I do recall a prior discussion on another forum a while back on the size of the Reese Dual Cam self tapper threads and the gauge of a similar TT tube wall thickness as mine, and the conclusion was that it was acceptable but not ideal.

Bob
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Old 06-17-2011, 04:50 PM   #25
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For what its worth, when it comes to self-tappers I believe that a thread-forming screw (type AB) has a higher resistance to back-out than a thread-cutting screw.

Bob
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Old 06-17-2011, 05:16 PM   #26
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For what its worth, when it comes to self-tappers I believe that a thread-forming screw (type AB) has a higher resistance to back-out than a thread-cutting screw.

Bob
Probably true since thread forming screws work by displacing metal rather than cutting it. Loctite should take care of any concerns for backout. My chief worry would be for the threads stripping.

After looking where the stresses occur, it seems the purpose of the screws are to prevent lateral movement and tension would be minimal so self tappers should be adequate. It certainly would be less work. I would still drill a clearance hole for the top clamp screw so it would bear against the tube wall closest to the bracket. That way there would be no frame distortion.
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Old 06-17-2011, 05:46 PM   #27
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How can you tell the difference between the two styles of self tapping bolts?
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Old 06-17-2011, 07:41 PM   #28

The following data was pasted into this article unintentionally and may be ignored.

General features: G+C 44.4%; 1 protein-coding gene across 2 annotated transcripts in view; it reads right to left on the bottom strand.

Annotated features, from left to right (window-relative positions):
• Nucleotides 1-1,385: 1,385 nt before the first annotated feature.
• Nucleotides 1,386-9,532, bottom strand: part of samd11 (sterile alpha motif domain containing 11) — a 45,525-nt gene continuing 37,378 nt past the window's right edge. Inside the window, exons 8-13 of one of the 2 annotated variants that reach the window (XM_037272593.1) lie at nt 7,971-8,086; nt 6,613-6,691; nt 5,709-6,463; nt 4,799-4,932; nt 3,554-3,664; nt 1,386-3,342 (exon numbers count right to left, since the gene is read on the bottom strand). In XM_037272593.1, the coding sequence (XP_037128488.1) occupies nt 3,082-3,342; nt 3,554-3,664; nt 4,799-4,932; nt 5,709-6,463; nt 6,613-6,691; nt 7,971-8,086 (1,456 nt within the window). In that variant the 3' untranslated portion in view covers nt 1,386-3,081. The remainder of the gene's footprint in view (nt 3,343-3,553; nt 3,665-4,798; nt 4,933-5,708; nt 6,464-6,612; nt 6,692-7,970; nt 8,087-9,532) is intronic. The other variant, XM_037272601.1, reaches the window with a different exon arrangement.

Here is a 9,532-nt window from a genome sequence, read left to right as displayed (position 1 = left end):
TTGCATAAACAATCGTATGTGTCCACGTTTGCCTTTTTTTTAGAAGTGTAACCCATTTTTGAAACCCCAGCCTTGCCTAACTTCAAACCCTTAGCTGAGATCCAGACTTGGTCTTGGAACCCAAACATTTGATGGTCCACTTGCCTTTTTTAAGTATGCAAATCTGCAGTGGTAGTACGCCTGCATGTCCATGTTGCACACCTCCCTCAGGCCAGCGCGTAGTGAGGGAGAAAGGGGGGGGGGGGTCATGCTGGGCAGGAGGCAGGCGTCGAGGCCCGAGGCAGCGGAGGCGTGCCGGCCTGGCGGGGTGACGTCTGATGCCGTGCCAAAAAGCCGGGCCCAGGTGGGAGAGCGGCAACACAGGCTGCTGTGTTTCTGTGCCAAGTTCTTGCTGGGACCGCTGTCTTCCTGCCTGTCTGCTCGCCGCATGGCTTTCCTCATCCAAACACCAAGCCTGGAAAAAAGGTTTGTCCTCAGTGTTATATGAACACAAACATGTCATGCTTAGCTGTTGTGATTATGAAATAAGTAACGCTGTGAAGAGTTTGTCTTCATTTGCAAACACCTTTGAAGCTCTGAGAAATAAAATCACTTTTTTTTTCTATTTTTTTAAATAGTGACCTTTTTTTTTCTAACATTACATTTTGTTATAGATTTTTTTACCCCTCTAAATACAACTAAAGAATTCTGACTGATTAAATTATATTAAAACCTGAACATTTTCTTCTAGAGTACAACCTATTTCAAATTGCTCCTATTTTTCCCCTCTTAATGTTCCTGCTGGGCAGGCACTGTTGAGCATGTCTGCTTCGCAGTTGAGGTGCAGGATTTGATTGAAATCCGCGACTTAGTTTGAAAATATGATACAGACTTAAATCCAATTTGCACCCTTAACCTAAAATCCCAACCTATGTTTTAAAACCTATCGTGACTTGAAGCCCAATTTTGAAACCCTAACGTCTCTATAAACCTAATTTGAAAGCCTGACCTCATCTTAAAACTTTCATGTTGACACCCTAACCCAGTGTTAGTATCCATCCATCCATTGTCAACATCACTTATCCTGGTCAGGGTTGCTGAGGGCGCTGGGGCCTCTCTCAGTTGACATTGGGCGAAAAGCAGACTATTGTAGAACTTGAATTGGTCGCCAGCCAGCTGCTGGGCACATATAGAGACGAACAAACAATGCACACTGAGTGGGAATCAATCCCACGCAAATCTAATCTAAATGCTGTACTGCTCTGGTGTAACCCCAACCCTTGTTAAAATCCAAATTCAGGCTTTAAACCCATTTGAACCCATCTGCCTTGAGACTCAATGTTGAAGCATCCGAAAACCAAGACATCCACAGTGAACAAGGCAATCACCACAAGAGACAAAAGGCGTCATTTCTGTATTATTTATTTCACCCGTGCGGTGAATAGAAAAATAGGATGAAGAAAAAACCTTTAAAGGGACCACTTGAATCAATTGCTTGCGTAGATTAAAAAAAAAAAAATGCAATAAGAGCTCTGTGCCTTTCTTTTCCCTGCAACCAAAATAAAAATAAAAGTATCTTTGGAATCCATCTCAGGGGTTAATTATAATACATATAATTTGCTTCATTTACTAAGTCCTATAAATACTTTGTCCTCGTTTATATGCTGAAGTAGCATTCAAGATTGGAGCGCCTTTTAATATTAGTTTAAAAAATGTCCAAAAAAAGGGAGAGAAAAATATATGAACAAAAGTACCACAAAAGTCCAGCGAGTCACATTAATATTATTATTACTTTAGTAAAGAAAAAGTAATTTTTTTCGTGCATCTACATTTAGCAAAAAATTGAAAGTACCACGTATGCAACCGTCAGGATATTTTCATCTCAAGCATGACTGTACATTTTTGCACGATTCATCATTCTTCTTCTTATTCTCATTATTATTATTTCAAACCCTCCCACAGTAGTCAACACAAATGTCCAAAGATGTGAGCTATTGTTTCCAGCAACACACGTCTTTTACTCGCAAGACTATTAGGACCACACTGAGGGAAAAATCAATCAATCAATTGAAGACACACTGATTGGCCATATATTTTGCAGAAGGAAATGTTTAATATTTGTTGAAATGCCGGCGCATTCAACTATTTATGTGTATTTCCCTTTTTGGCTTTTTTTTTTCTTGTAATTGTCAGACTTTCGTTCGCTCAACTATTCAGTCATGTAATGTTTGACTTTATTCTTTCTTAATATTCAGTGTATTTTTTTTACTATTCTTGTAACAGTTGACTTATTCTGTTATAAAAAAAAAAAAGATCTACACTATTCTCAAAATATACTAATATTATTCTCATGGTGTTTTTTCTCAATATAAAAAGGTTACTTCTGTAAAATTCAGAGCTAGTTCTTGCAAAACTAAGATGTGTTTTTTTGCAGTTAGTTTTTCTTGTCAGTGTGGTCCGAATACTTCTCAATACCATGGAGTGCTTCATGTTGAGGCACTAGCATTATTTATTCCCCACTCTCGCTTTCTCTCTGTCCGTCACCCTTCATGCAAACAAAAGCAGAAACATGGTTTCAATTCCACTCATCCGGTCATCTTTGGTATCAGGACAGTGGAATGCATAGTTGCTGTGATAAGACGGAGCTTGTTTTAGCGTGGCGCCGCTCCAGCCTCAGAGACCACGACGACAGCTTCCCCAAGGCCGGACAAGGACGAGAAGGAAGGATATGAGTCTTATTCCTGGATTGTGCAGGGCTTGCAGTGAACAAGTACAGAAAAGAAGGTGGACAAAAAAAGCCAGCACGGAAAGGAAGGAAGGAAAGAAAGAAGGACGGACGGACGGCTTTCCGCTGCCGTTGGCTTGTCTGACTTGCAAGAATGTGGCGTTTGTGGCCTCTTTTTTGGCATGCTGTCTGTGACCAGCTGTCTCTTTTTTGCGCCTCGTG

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The thread cutting type has a notch cut in the end to give it a cutting edge and a place for the chips that are cut away to exit. The thread forming type just have threads that start to taper at the end.
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Old 06-17-2011, 08:15 PM   #29
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Great ideas being exchanged, which of course gets me thinking............,

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snip......After looking where the stresses occur, it seems the purpose of the screws are to prevent lateral movement and tension would be minimal so self tappers should be adequate.
I tend to agree when using the Reese Dual Cam/WDH (no for/aft chain movement in TV turns), but I believe the screws may incur "some" load (vertical or otherwise, possibly minimal as well) keeping the bracket from pulling itself over the top of the frame with the heavier spring bars (1,200lbs plus), essentially that's what happening without the screws.

In the case of a standard WDH I would think the lateral forces against the screws (and the bracket saddle over the top of the frame) would be far greater than a Dual Cam application under the same 1,200lb (plus) spring bar load conditions because of the for/aft chain movement during a TV turn.


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snip......I would still drill a clearance hole for the top clamp screw so it would bear against the tube wall closest to the bracket. That way there would be no frame distortion.
Wouldn't you actually loose stability of the snap-up bracket saddle over the top of the frame by having the clamp screw contact point further away from its point of attachment (threaded area) on the snap-up bracket considering there is only a 1/4 turn of tightening?

To eliminate the possibility of distortion a 2" wide x 6" tall (height of tube frame) backer plate (tack welded to frame) between the tube frame and clamp screw could be easily incorporated. The backer plate I utilized captured the clamp screw as well.

Just thinking out loud here.

Bob
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Old 06-17-2011, 08:19 PM   #30
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How can you tell the difference between the two styles of self tapping bolts?
Adding to Jeannie's comments, if you go to a store that sells fasteners they will be identified as "Thread-Forming Screws", and they should also state the Type (A, B, AB, etc.).

Bob